Where Else Can You Find Income?

US and emerging market companies can also be promising sources of dividends for UK investors

James Gard 18 November, 2022 | 2:03PM
Facebook Twitter LinkedIn

US dollar neon symbol

UK investors are increasingly casting their net wider in the search for income. Apart from the obvious dividend boost, owning overseas companies can be valuable because they provide a diversification benefit away from your own country (so-called home country bias).

There's also the potential for a currency uplift too, as investors in US dollar dividends have found this year. Away from developed markets, there’s the potential for higher yields and some growth from emerging countries.

EM and US Trust Managers

We spoke to two investment trust income managers, one from the EM area – Omar Negyal, manager of the JP Morgan Global Emerging Markets Income Trust (JEMI) – and one from the United States, Fran Radano, manager of the North America Income Trust (NAIT), which is run by Abrdn.

Starting with developing countries, Omar Negyal says emerging markets "have a very consistent history of dividend payments". He estimates around 35% of earnings gets paid out as dividends. Investors have previously focused on emerging markets for growth – and have often been disappointed in this pursuit in certain markets.

As these markets mature, companies tend to act more like those in developed markets – exerting capital discipline, factoring in small shareholders into their payout strategies, and improving corporate governance. But Negyal says he tends to focus first on stock-specific factors rather than making judgments about countries’ attractiveness.

China has had a tough run this year in terms of capital returns, but this has opened up opportunities for stock pickers. "Many good companies are on offer at more attractive dividend yields and earnings multiples," Negyal says. His trust is underweight India for the opposite reason, as the country has had a stellar run this year.

Replacing Russian stocks has proved a challenge, he says, because many provided high income. China, South Africa and Brazil are providing decent alternatives. Negyal also likes Korea and Taiwan for dividends.

Emerging market companies have also started buying back shares, a trend seen in developed markets. Negyal thinks this is a positive sign as long as it’s done in tandem with income payouts. "Where we see a combination of dividends and buybacks, we’re very happy," he says.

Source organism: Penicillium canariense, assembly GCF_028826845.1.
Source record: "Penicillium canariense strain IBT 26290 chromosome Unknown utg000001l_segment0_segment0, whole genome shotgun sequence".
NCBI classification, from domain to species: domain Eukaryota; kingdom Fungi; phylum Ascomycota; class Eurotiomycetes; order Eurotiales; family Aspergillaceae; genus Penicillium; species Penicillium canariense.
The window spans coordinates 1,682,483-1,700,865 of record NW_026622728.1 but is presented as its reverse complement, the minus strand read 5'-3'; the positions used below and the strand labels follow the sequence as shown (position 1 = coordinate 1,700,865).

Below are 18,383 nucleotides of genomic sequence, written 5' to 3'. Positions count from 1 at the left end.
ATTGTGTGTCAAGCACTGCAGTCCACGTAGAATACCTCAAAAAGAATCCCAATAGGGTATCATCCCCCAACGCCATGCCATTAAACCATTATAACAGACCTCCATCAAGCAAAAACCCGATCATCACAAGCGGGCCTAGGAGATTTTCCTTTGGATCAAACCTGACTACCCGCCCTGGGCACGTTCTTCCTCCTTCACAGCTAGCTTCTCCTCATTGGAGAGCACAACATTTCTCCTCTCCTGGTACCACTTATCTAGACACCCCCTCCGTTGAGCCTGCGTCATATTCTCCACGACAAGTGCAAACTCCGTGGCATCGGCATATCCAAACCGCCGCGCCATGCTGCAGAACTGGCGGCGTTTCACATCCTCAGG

Go West

For the last decade the US has been all about growth, and that's been led by the tech juggernauts. But dividends have been a key part of investor returns for many years there. It’s just they haven’t had the same positive publicity as the ultra-growth stocks.

For NAIT manager Fran Radano, this is a legacy of the financial crisis and changes to compensation since then – in that companies started to pay their executives in dividends, shifting the focus away from once-popular stock options (and performance-related bonuses).

"People want to get paid," he observes.

"Some companies pay a defacto dividend just to tick a box," he adds, but there’s a wide range of investable options in the US given the breadth of the market there.

Among his trust’s top holdings are CVS Health (CVS), Omega Healthcare (OHI), Merck (MRK) –  and it’s recently bought into the Federal Express (FDX), which Radano describes as "unique" and a classic "self-help" turnaround story.

FedEx is also tuned in to the growth of the global economy, which suggests income investors needn't restrict themselves to defensive value stocks. "I love growth companies," Radano insists, but says they have to be bought at the right price. And selecting income stocks is not a static process either. You don't just buy and hold as long as the dividend cash is flowing. His trust is sensitive to valuations and will sell off if they get too high, he says.

In terms of the value pivot seen this year, Radano says that this could continue for a decent period. This is more than just a sentiment issue, it’s because of the increasing cost of money as the Fed hikes rates. US companies are more disciplined than heretofore in terms of spending money on projects as the low interest rate era ends, Radano says, a phenomenon seen recently in the sweeping redundancies implemented at Facebook owner Meta.

"There’s a cost of capital and a cost to invest," he says, and investors are now looking more closely at the broader "return on invested capital" (ROIC) measure. If companies aren’t buying companies or spending on projects, logically they can pay this excess cash back out to shareholders.

The information contained within is for educational and informational purposes ONLY. It is not intended nor should it be considered an invitation or inducement to buy or sell a security or securities noted within nor should it be viewed as a communication intended to persuade or incite you to buy or sell security or securities noted within. Any commentary provided is the opinion of the author and should not be considered a personalised recommendation. The information contained within should not be a person's sole basis for making an investment decision. Please contact your financial professional before making an investment decision.

Facebook Twitter LinkedIn

Securities Mentioned in Article

Security NamePriceChange (%)Morningstar
CVS Health Corp53.63 USD-3.44Rating
FedEx Corp248.04 USD0.18Rating
JPMorgan Global Emerg Mkts Inc Ord135.00 GBX-0.74Rating
Merck & Co Inc126.09 USD-2.63Rating
North American Income Trust Ord292.00 GBX-1.35Rating

About Author

James Gard

James Gard  is senior editor for Morningstar.co.uk


© Copyright 2024 Morningstar, Inc. All rights reserved.

Terms of Use        Privacy Policy        Modern Slavery Statement        Cookie Settings        Disclosures